Teju Cole, a novelist who lives in Brooklyn, has written an essay on the The New Yorker’s website attempting to reconcile Barack Obama, drone warrior, with Barack Obama, the man “for whom an imaginative engagement with literature is inseparable from life.”
There was a feeling during the years of George W. Bush’s Presidency that his gracelessness as well as his appetite for war were linked to his impatience with complexity. He acted “from the gut,” and was economical with the truth until it disappeared. Under his command, the United States launched a needless and unjust war in Iraq that resulted in terrible loss of life; at the same time, an unknown number of people were confined in secret prisons and tortured. That Bush was anti-intellectual, and often guilty of malapropisms and mispronunciations (“nucular”), formed part of the liberal aversion to him: he didn’t know much about the wider world, and did not much care to learn.
His successor couldn’t have been more different. Barack Obama is an elegant and literate man with a cosmopolitan sense of the world. He is widely read in philosophy, literature, and history—as befits a former law professor—and he has shown time and again a surprising interest in contemporary fiction. The books a President buys might be as influenced by political calculation as his “enjoyment” of lunch at a small town diner or a round of skeet shooting. Nevertheless, a man who names among his favorite books Morrison’s “Song of Solomon,” Robinson’s “Gilead,” and Melville’s “Moby Dick” is playing the game pretty seriously. . . . It thrilled me, when he was elected, to think of the President’s nightstand looking rather similar to mine. We had, once again, a reader in chief, a man in the line of Jefferson and Lincoln.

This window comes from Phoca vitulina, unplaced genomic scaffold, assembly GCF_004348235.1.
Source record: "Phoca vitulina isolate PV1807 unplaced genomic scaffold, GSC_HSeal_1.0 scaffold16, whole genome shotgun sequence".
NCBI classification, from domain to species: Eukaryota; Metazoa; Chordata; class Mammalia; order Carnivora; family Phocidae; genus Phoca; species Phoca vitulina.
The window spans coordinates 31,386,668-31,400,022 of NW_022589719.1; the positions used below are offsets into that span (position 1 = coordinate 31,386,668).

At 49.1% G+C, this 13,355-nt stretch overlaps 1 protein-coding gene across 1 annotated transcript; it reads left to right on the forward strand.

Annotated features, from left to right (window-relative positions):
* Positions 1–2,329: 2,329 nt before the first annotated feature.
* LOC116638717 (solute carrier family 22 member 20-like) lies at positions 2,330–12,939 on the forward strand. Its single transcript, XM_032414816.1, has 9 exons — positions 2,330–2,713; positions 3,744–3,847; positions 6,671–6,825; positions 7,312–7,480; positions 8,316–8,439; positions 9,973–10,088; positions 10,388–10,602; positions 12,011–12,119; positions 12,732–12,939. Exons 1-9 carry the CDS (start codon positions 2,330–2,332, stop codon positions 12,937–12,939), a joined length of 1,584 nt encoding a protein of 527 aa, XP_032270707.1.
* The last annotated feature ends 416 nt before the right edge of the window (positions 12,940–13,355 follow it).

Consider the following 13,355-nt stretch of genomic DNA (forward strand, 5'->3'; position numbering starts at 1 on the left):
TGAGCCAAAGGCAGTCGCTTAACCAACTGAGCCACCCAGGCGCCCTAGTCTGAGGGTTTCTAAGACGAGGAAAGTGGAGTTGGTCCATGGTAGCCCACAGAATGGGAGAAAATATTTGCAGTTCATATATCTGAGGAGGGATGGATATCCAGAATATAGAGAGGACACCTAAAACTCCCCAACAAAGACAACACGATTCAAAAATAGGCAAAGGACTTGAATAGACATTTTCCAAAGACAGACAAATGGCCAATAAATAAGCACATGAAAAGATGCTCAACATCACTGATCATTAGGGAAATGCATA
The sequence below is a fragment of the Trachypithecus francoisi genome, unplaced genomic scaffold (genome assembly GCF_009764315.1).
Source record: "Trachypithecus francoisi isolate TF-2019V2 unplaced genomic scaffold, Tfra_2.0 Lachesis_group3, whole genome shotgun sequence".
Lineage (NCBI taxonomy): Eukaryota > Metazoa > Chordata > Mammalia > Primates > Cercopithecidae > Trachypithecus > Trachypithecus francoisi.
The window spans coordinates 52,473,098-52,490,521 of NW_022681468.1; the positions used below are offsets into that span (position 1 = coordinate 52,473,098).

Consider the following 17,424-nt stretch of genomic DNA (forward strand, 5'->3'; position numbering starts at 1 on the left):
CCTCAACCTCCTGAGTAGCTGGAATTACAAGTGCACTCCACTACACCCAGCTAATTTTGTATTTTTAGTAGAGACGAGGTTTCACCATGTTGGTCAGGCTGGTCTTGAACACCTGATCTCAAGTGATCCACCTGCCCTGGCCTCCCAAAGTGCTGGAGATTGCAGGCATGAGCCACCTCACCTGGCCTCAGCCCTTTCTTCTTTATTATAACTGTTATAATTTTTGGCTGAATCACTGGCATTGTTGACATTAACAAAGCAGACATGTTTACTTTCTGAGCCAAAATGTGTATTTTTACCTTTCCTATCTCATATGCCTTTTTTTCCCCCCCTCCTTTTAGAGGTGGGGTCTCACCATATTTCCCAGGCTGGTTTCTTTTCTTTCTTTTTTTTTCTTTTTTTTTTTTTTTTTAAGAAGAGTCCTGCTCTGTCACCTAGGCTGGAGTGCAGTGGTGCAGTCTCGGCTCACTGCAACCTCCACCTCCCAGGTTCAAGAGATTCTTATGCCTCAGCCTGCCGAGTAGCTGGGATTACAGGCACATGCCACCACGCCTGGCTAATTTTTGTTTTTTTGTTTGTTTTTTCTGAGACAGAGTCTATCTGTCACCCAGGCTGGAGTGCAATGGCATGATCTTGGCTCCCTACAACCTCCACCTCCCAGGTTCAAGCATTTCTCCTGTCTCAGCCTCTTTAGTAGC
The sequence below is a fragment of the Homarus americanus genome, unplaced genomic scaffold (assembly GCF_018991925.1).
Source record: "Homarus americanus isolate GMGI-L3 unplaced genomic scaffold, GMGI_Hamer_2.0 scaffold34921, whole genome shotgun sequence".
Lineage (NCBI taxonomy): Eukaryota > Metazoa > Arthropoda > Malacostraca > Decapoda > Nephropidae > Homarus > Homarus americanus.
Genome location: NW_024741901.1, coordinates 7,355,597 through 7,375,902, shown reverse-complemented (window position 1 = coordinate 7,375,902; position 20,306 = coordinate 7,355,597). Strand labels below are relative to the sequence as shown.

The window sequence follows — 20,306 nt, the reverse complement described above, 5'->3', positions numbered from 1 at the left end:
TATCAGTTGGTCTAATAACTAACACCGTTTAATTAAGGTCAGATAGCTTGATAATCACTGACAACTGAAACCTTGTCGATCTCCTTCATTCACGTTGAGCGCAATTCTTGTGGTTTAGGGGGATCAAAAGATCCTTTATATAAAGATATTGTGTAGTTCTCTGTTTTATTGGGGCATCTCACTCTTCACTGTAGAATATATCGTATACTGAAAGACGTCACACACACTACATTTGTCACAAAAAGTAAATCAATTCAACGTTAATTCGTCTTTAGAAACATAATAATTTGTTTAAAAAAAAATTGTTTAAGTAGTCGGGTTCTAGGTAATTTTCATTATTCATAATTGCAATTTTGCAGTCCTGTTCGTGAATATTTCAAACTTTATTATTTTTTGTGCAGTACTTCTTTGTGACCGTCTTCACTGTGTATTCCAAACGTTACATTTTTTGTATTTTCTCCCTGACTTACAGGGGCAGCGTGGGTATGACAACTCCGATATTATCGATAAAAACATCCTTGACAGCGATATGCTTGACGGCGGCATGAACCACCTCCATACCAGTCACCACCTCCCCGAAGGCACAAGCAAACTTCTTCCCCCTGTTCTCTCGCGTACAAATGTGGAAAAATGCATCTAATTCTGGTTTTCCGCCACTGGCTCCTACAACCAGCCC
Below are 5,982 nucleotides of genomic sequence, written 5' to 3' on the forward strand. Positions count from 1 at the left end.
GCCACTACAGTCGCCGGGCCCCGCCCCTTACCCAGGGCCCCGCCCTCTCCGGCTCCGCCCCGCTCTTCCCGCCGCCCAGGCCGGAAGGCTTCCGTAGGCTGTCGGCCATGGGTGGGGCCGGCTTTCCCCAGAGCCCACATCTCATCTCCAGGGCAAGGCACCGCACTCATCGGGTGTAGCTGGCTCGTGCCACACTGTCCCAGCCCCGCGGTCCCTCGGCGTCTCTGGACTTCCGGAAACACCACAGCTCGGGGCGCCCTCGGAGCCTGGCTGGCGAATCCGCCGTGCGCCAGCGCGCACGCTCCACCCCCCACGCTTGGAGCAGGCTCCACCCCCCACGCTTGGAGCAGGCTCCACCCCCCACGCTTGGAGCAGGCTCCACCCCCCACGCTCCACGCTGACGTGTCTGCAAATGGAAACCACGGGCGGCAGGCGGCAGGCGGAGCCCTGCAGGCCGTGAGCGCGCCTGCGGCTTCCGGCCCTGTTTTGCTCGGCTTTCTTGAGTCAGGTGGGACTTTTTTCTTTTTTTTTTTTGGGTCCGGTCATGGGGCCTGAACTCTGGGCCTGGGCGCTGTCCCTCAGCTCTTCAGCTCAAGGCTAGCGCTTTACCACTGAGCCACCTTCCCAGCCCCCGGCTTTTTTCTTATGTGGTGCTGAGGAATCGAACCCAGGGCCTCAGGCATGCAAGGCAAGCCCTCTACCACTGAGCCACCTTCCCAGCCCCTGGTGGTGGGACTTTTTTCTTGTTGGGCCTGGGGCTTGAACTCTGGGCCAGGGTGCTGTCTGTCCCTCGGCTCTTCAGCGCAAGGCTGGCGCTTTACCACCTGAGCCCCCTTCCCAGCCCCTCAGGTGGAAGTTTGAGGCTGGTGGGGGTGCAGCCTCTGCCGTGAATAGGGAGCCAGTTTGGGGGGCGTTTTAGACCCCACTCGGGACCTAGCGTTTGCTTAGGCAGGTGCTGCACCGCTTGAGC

But somehow this elegant and literate man has accelerated the drone campaign begun under his graceless and illiterate predecessor:
How on earth did this happen to the reader in chief? What became of literature’s vaunted power to inspire empathy? Why was the candidate Obama, in word and in deed, so radically different from the President he became?
It is a question Cole finds impossible to answer, and so he takes “helpless refuge in literature again, rewriting the opening lines of seven well-known books”:
Mrs. Dalloway said she would buy the flowers herself. Pity. A signature strike leveled the florist’s.
Call me Ishmael. I was a young man of military age. I was immolated at my wedding. My parents are inconsolable.
The New York Times’ detailed report last year on the president’s secret “kill list” noted that the president relied on the writings of Augustine and Thomas Aquinas when selecting his targets. It is perhaps this comforting fact Cole has in mind when he writes, “I believe that when President Obama personally selects the next name to add to his ‘kill list,’ he does it in the belief that he is protecting the country. I trust that he makes the selections with great seriousness, bringing his rich sense of history, literature, and the lives of others to bear on his decisions.”
“And yet,” he concludes, “we have been drawn into a war without end, and into cruelties that persist in the psychic atmosphere like ritual pollution.”
Incidentally, President Bush was an avid reader.